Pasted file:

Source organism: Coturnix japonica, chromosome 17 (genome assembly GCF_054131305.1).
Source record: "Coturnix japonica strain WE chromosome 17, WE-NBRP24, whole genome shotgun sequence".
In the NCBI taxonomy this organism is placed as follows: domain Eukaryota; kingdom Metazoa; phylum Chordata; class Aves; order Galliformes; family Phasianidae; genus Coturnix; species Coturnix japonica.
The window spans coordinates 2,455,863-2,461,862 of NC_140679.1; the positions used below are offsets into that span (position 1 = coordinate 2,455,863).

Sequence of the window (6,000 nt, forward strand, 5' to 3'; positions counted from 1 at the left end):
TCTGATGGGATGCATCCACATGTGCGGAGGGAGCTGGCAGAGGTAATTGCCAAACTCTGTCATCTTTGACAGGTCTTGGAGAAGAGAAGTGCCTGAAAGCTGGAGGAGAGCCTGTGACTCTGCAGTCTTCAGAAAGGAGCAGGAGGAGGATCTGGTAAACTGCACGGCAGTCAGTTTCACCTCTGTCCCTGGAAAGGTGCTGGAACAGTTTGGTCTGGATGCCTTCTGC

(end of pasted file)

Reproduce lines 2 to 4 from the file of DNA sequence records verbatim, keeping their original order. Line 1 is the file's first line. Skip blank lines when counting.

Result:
Source record: "Coturnix japonica strain WE chromosome 17, WE-NBRP24, whole genome shotgun sequence".
In the NCBI taxonomy this organism is placed as follows: domain Eukaryota; kingdom Metazoa; phylum Chordata; class Aves; order Galliformes; family Phasianidae; genus Coturnix; species Coturnix japonica.
The window spans coordinates 2,455,863-2,461,862 of NC_140679.1; the positions used below are offsets into that span (position 1 = coordinate 2,455,863).